To Live Through It

To live as a parent of a child, formally a blood cancer patient. What does it mean to live through it?
Long after the last drop of your child’s blood is medically deemed unpolluted with an alarming number of mutated leukocytes, fear still lives in you like a latent virus infecting your own cells. Dormant. Inactive at times. But, still, it is alive. You almost forget it is there, until, what otherwise might be a minor event or innocuous comment, somehow inflames panic.
The fear virus.

The fear virus flares up like a raging case of dermatitis. You feel the painful swelling and annoying itch, yet must carry on with your duties. But you know it’s not your best work. You attempt to cover the defenseless, raw blemishes. But you know others can still see them. You lament the discomfort; the whole sleepless, joyless, listless ordeal.

You apply ointments and balms, oils and antiseptics. But nothing works. You just have to let it run it’s course.

All you can really do is wait for it to pass.

Likewise, you wait for the fear virus to pass. You pray and you wait and you pray. You hold tightly to God and hope. It doesn’t leave your body, but it does leave your sight. It does pass. It will pass. You will live through it.

Grace be with you, parents and friends.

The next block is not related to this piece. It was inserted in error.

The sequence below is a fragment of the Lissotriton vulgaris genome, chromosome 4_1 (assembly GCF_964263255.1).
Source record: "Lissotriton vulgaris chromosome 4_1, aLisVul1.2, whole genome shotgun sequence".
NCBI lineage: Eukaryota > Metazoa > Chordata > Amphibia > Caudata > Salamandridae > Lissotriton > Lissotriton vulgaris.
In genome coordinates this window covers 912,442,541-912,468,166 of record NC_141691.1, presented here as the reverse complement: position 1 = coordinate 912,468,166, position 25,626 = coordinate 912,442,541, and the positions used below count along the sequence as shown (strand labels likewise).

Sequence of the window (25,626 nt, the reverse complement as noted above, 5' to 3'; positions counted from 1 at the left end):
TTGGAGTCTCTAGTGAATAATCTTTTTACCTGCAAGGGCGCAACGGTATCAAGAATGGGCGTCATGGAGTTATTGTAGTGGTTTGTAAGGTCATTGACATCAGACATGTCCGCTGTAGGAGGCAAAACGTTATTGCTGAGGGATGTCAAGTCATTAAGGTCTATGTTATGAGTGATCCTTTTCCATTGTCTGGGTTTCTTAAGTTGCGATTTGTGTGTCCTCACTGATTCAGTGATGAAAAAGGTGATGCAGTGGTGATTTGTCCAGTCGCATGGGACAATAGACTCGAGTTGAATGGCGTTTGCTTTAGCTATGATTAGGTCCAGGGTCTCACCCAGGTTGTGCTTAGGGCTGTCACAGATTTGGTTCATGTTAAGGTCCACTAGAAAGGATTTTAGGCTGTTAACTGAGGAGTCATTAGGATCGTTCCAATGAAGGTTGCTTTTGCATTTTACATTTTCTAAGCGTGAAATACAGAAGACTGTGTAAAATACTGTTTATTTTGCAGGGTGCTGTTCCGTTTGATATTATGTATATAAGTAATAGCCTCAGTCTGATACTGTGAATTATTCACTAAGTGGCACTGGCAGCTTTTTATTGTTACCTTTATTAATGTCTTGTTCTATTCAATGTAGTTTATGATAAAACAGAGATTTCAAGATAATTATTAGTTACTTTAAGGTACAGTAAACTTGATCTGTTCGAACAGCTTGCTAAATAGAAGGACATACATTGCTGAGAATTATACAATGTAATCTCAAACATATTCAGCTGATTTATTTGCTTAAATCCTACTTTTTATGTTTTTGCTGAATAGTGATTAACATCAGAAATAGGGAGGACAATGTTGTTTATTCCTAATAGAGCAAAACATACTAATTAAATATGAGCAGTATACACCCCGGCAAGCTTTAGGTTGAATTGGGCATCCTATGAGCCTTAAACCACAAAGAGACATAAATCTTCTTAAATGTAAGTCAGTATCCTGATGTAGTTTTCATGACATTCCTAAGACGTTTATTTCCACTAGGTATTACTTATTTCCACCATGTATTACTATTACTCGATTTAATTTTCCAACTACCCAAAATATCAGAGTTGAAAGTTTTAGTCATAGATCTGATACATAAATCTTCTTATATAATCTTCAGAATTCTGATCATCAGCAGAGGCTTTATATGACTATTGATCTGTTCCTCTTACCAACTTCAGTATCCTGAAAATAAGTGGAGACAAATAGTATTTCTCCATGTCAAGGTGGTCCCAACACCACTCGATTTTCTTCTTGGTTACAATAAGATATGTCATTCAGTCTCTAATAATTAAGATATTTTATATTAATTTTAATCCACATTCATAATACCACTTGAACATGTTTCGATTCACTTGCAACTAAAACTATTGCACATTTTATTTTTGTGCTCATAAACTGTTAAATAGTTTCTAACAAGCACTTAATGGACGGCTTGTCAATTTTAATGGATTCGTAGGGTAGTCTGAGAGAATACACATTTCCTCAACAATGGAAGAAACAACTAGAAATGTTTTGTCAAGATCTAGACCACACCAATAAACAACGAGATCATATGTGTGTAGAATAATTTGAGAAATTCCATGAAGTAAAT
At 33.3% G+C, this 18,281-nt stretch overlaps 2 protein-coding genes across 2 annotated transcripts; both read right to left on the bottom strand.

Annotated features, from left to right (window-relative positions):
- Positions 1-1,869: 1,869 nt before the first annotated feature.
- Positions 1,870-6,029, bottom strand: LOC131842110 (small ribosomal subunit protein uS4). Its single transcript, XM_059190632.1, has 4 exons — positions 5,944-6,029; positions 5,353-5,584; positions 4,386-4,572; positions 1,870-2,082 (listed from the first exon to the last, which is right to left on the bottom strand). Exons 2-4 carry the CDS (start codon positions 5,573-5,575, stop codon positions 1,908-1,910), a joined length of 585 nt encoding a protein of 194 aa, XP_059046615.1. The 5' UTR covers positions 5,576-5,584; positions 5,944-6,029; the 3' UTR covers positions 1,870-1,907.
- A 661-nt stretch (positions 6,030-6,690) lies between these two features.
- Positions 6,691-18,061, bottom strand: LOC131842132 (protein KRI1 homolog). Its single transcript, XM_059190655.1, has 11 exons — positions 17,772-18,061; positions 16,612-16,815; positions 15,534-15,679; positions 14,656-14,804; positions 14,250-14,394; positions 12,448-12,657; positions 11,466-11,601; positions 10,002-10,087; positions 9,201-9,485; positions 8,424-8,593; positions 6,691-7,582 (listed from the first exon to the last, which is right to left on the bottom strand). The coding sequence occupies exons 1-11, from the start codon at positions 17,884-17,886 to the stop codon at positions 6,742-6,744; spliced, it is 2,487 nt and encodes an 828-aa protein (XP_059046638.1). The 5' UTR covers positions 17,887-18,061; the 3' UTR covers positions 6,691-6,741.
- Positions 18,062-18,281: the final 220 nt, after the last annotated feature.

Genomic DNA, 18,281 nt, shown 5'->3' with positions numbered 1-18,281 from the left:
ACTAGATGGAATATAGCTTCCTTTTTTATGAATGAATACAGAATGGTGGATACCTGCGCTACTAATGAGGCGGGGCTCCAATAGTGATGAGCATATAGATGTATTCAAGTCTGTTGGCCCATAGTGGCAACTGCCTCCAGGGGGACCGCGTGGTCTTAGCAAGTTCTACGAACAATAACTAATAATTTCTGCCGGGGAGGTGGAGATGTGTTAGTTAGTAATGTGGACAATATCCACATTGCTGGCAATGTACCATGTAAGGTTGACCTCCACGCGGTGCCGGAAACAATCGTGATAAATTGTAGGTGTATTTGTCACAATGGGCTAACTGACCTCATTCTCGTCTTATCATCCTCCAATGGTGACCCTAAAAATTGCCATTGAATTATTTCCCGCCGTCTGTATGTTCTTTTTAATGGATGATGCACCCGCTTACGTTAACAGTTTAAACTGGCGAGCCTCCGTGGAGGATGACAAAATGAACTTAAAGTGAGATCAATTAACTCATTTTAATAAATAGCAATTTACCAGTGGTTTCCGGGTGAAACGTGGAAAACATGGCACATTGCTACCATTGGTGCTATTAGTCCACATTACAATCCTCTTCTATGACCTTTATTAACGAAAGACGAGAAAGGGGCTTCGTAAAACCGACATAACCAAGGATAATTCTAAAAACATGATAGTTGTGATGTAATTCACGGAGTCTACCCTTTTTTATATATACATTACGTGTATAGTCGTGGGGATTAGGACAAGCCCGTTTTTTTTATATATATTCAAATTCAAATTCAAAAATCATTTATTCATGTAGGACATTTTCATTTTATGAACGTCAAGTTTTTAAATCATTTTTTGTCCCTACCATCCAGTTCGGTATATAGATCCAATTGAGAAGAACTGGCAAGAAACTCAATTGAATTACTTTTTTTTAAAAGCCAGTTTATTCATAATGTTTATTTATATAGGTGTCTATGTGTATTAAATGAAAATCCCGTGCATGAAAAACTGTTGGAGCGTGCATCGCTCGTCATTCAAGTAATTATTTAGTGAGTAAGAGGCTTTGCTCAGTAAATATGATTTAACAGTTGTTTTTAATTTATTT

(Former) Cancer Mom Confession

Justin says he has a headache. Okay, no problem. I give him water. Maybe some ibuprofen.

It was always Tylenol before. Ibuprofen does something to your blood. Leukemia patients can’t have it. I can’t remember why, but I remember Tylenol never did much for the pain.

And just like that, I can hardly breathe. A random thought memory sends me reeling back into the rooms with awful lights. Awful smells. Pain. A bag of stranger’s blood and a bag of chemicals dripping down into my child’s veins.

I am there again. And I can’t get out. I can’t get out unless I anchor my mind to something. Something good. Sometimes a good memory. But, most of the time, it is words. Words on a page force my brain from the disarray of fight or flight to whatever part is more logical. To me, the amygdala is completely unreasonable, but can be commandeered with words and sentences.

So thank you for reading my words and sentences that, even after 7 years, are still needed to quell the panic attacks, bring me back to the present and make me breathe.

Justin is not sick anymore. He is here. His eyes are full of life and he is holding a baby chick. So carefully. So tenderly. God is faithful.